One of the most powerful movements in music education today is Venezuala's El Sistema, a Venezuelan public health initiative that has created one of the most dynamic ensembles in the Simon Bolivar Youth Orchestra as well as one of the world's most dynamic conductors in Gustavo Dudamel. As a product of this youth development program, Dudamel has nurtured YOLA—the "Youth Orchestra of Los Angeles"—as the LA Phil's own El Sistema-inspired project. It started 3 years ago with YOLA @ EXPO and continues to grow with the addition of YOLA @ HOLA, the site of the Symphony Band's visit this morning.
YOLA @ HOLA began with 100 low income, at risk students in the 1st and 4th grades. Fifty-five or so 1st graders study violin and viola, while forty-five 4th graders study winds and brass instruments. After only 8 months of study, these students can already get around their instruments with basic facility to the point where individuals were performing solos on the opening melody from the third movement of Gustav Mahler's First "Titan" Symphony—i.e., the famous string bass solo, a version in minor of the folk song "Frére Jacques / Bruder Martin." These kids love Beethoven, Mozart, and especially MAHLER!
I was particularly impressed with the early focus on musical expression, even before the fundamentals of rhythm and intonation were completely in place. Expression, of course, is the purpose of art and thus music's fundamental motivation. These kids certainly have the horse and cart moving in the right order. Both are necessary, but with time, experience, and the growth of the program (and thus the opportunities for peer instruction), instrumental technique will certainly develop. The YOLA students' knowledge and skill is already impressive, due to the minimum of 5 days / week of three-hour instruction. This includes group instrumental lessons, ensemble rehearsals, musicianship, AND time and support for their regular school homework! I spoke to several parents who were so grateful for the opportunity that their kids enjoyed at YOLA and credited the program with improved academic performance and prospects for a future college education. Certainly I'd be happy to see these young musicians at UM's School of Music, Theatre & Dance in another ten years.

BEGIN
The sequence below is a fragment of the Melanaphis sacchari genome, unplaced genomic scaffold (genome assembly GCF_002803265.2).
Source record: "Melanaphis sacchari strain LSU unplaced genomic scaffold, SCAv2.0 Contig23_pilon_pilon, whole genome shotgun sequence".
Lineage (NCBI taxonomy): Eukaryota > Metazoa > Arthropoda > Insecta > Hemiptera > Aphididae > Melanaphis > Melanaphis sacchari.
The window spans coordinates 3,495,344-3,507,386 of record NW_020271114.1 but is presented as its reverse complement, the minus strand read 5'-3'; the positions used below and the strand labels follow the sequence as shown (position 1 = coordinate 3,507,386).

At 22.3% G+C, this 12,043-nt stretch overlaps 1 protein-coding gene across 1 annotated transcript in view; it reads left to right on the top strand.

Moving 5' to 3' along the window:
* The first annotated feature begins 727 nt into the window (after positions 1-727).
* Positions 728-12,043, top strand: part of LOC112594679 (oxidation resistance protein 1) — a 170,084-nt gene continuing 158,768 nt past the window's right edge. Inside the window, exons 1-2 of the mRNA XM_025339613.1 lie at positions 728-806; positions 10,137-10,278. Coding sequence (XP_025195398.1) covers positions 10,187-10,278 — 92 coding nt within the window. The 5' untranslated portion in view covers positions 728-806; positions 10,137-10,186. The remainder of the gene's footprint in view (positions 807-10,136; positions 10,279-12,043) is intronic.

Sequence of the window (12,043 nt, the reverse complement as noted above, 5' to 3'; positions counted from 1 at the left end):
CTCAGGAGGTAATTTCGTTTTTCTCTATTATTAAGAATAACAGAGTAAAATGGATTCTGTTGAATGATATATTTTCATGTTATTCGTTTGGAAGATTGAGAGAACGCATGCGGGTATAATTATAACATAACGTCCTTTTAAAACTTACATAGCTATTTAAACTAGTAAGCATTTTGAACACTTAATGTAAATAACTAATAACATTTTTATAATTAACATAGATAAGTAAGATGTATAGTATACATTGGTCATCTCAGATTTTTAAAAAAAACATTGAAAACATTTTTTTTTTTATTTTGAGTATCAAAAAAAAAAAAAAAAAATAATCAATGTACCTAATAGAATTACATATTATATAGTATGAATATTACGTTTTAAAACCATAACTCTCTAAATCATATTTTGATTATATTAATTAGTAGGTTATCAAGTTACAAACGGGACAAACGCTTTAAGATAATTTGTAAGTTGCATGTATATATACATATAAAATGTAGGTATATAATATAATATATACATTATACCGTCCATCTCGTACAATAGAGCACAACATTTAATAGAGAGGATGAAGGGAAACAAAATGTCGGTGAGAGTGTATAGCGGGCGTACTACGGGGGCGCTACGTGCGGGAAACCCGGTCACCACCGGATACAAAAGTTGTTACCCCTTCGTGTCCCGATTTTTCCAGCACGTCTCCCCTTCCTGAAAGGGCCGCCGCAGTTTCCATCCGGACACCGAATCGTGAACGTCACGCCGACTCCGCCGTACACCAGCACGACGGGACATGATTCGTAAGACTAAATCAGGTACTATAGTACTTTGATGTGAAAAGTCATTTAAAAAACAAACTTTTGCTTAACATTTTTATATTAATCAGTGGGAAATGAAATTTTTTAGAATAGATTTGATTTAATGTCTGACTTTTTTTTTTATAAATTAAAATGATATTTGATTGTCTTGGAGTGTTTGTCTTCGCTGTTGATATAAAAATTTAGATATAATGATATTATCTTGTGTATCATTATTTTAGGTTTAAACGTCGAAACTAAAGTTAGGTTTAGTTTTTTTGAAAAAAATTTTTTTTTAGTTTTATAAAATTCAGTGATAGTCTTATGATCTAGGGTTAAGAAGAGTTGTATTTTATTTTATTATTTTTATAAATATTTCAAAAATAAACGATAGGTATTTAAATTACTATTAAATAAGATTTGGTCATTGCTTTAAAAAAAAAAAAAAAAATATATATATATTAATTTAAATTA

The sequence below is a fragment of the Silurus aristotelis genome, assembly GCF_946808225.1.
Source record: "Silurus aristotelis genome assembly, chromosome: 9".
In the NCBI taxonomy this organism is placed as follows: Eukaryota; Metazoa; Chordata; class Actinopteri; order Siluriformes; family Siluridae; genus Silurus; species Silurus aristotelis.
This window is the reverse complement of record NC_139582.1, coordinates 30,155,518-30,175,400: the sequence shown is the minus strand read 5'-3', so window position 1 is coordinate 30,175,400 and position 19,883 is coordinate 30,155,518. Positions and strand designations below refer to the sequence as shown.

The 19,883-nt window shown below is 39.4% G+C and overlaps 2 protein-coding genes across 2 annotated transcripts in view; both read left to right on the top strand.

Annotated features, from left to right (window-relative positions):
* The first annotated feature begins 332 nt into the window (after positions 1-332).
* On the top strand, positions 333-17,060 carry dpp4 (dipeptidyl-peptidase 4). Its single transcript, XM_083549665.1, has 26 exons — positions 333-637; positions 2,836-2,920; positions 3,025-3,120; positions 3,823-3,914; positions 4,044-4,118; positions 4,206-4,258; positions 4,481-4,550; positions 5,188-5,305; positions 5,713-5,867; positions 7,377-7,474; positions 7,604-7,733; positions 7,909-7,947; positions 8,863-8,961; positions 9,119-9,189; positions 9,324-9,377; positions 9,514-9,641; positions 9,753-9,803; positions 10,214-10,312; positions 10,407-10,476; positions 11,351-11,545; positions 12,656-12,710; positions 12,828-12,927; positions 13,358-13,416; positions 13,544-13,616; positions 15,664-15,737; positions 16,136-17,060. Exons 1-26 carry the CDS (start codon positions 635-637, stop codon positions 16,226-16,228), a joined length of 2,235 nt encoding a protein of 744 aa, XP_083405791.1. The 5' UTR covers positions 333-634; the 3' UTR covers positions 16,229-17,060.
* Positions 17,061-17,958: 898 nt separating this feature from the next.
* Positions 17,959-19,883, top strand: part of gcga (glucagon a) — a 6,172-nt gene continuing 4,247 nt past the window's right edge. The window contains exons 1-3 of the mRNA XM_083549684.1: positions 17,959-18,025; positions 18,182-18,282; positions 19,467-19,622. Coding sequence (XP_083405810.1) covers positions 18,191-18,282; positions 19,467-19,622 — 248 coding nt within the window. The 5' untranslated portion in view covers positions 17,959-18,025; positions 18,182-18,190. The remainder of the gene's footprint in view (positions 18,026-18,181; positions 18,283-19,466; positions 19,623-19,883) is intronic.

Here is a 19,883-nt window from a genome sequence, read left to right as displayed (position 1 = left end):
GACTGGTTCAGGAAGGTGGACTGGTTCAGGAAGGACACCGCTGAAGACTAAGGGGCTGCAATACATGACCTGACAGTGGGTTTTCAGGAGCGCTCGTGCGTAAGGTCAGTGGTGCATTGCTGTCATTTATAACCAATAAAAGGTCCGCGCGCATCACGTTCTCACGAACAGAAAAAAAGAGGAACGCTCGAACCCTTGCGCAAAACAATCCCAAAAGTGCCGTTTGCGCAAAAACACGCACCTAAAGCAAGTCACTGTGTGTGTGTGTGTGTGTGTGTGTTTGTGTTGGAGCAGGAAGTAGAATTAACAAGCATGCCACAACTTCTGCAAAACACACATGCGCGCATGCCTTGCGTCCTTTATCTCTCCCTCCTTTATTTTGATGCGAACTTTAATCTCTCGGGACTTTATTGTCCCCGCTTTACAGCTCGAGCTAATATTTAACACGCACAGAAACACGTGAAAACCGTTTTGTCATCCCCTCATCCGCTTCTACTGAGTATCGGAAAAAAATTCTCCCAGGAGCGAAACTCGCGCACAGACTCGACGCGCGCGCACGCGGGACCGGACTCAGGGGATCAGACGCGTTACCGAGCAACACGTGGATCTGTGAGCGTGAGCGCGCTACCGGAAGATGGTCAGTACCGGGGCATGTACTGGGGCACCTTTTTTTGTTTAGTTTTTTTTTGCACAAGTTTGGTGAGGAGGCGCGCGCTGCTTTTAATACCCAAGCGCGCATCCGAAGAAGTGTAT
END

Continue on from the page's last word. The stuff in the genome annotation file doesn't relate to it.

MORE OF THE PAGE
Our visit began with a warm-up song and dance, then some of our student chamber ensembles performed a brief 30-minute recital. Sectionals followed with U-M symphony band musicians teaching YOLA musicians and offering advice on tone, rhythm, breathing, musicianship, etc. Symphony Band players then joined the YOLA winds in an ensemble rehearsal, playing simplified arrangements of orchestral themes by Beethoven, Brahms, and Mahler. A question and answer session about colleage and a few more chamber music performances followed. Before we knew it, it was noon and our three hours had flown by.
It was an inspiring morning and that showcased the power of music education to transform self and social opportunity.
P.S. If you're interested in learning more about El Sistema, see the El Sistema USA website or a couple of my previous blog posts on this initiative -- here (Part 1) and here (Part 2).